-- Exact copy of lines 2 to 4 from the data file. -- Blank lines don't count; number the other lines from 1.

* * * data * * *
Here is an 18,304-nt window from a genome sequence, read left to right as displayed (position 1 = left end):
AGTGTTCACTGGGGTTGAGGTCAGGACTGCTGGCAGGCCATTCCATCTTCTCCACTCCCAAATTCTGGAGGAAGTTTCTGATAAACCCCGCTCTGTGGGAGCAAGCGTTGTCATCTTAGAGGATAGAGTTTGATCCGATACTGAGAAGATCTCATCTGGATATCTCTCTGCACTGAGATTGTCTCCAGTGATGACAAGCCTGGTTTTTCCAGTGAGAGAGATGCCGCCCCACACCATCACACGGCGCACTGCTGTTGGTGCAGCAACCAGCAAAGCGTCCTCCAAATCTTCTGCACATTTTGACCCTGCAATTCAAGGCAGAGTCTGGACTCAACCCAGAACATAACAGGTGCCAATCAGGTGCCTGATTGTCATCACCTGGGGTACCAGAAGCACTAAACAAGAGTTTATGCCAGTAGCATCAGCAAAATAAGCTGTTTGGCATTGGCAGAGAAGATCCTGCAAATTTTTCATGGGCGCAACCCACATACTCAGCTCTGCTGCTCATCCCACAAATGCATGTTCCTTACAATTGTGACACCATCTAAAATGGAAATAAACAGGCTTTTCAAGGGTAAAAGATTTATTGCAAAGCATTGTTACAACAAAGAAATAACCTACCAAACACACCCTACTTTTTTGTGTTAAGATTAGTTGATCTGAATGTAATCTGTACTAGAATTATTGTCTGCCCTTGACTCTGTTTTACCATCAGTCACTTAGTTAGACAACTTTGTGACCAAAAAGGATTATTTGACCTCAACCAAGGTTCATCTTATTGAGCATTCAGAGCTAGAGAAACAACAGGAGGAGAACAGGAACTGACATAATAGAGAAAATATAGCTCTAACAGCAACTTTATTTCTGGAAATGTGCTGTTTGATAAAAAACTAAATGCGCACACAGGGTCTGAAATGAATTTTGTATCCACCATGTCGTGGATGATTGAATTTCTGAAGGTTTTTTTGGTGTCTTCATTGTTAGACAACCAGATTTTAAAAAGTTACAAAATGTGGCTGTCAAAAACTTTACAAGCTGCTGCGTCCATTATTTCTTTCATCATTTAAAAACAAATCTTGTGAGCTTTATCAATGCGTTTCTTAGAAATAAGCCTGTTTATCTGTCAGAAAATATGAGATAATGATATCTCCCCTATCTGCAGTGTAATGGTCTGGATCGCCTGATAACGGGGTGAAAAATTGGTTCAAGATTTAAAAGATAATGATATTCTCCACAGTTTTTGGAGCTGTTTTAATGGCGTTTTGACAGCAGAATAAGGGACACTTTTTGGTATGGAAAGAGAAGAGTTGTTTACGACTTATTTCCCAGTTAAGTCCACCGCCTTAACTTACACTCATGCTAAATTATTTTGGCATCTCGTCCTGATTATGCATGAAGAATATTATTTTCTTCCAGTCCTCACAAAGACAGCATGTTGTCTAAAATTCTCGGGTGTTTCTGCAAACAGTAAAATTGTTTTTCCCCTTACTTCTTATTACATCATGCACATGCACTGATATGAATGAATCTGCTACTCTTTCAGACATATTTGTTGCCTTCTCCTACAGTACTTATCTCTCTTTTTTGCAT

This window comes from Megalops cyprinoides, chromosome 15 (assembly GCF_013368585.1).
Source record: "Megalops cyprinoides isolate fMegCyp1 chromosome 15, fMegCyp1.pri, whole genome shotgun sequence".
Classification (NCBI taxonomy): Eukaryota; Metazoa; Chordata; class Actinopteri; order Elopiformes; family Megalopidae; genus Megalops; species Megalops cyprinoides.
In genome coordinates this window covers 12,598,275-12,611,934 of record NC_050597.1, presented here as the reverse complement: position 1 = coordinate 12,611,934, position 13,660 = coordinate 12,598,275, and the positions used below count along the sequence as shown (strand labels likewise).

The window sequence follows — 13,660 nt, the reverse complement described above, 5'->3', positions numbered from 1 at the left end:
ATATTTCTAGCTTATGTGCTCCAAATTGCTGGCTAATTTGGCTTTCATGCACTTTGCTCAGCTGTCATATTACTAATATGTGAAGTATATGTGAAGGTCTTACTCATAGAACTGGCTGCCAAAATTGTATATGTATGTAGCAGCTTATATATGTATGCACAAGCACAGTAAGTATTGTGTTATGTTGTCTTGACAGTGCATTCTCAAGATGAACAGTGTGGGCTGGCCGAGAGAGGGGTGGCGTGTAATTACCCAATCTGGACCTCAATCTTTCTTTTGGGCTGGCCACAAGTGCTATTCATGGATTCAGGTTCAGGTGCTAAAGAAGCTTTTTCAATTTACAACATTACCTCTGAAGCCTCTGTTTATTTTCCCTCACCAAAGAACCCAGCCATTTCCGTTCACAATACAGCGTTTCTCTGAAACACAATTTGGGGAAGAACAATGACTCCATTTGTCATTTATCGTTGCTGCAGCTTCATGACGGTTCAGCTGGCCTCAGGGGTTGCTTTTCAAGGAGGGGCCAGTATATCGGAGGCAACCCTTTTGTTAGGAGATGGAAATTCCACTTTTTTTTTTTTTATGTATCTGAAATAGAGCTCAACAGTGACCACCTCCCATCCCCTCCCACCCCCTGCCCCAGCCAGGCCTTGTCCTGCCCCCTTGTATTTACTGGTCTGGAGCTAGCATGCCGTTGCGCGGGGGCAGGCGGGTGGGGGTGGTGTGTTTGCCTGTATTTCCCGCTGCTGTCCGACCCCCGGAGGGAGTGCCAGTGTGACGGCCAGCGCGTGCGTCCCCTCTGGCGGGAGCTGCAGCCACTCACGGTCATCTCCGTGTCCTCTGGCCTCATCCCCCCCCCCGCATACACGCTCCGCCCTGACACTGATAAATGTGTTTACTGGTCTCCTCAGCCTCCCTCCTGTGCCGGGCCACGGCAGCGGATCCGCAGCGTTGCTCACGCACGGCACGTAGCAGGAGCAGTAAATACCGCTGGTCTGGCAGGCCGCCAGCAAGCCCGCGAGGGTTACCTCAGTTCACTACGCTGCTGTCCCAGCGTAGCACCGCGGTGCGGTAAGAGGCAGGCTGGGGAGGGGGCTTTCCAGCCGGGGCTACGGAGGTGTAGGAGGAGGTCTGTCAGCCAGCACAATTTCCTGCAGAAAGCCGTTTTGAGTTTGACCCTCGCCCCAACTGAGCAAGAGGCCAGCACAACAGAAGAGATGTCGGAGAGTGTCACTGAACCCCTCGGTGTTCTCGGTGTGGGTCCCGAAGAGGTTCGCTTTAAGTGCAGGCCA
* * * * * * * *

AGTGTTCACTGGGGTTGAGGTCAGGACTGCTGGCAGGCCATTCCATCTTCTCCACTCCCAAATTCTGGAGGAAGTTTCTGATAAACCCCGCTCTGTGGGAGCAAGCGTTGTCATCTTAGAGGATAGAGTTTGATCCGATACTGAGAAGATCTCATCTGGATATCTCTCTGCACTGAGATTGTCTCCAGTGATGACAAGCCTGGTTTTTCCAGTGAGAGAGATGCCGCCCCACACCATCACACGGCGCACTGCTGTTGGTGCAGCAACCAGCAAAGCGTCCTCCAAATCTTCTGCACATTTTGACCCTGCAATTCAAGGCAGAGTCTGGACTCAACCCAGAACATAACAGGTGCCAATCAGGTGCCTGATTGTCATCACCTGGGGTACCAGAAGCACTAAACAAGAGTTTATGCCAGTAGCATCAGCAAAATAAGCTGTTTGGCATTGGCAGAGAAGATCCTGCAAATTTTTCATGGGCGCAACCCACATACTCAGCTCTGCTGCTCATCCCACAAATGCATGTTCCTTACAATTGTGACACCATCTAAAATGGAAATAAACAGGCTTTTCAAGGGTAAAAGATTTATTGCAAAGCATTGTTACAACAAAGAAATAACCTACCAAACACACCCTACTTTTTTGTGTTAAGATTAGTTGATCTGAATGTAATCTGTACTAGAATTATTGTCTGCCCTTGACTCTGTTTTACCATCAGTCACTTAGTTAGACAACTTTGTGACCAAAAAGGATTATTTGACCTCAACCAAGGTTCATCTTATTGAGCATTCAGAGCTAGAGAAACAACAGGAGGAGAACAGGAACTGACATAATAGAGAAAATATAGCTCTAACAGCAACTTTATTTCTGGAAATGTGCTGTTTGATAAAAAACTAAATGCGCACACAGGGTCTGAAATGAATTTTGTATCCACCATGTCGTGGATGATTGAATTTCTGAAGGTTTTTTTGGTGTCTTCATTGTTAGACAACCAGATTTTAAAAAGTTACAAAATGTGGCTGTCAAAAACTTTACAAGCTGCTGCGTCCATTATTTCTTTCATCATTTAAAAACAAATCTTGTGAGCTTTATCAATGCGTTTCTTAGAAATAAGCCTGTTTATCTGTCAGAAAATATGAGATAATGATATCTCCCCTATCTGCAGTGTAATGGTCTGGATCGCCTGATAACGGGGTGAAAAATTGGTTCAAGATTTAAAAGATAATGATATTCTCCACAGTTTTTGGAGCTGTTTTAATGGCGTTTTGACAGCAGAATAAGGGACACTTTTTGGTATGGAAAGAGAAGAGTTGTTTACGACTTATTTCCCAGTTAAGTCCACCGCCTTAACTTACACTCATGCTAAATTATTTTGGCATCTCGTCCTGATTATGCATGAAGAATATTATTTTCTTCCAGTCCTCACAAAGACAGCATGTTGTCTAAAATTCTCGGGTGTTTCTGCAAACAGTAAAATTGTTTTTCCCCTTACTTCTTATTACATCATGCACATGCACTGATATGAATGAATCTGCTACTCTTTCAGACATATTTGTTGCCTTCTCCTACAGTACTTATCTCTCTTTTTTGCAT

This window comes from Megalops cyprinoides, chromosome 15 (assembly GCF_013368585.1).
Source record: "Megalops cyprinoides isolate fMegCyp1 chromosome 15, fMegCyp1.pri, whole genome shotgun sequence".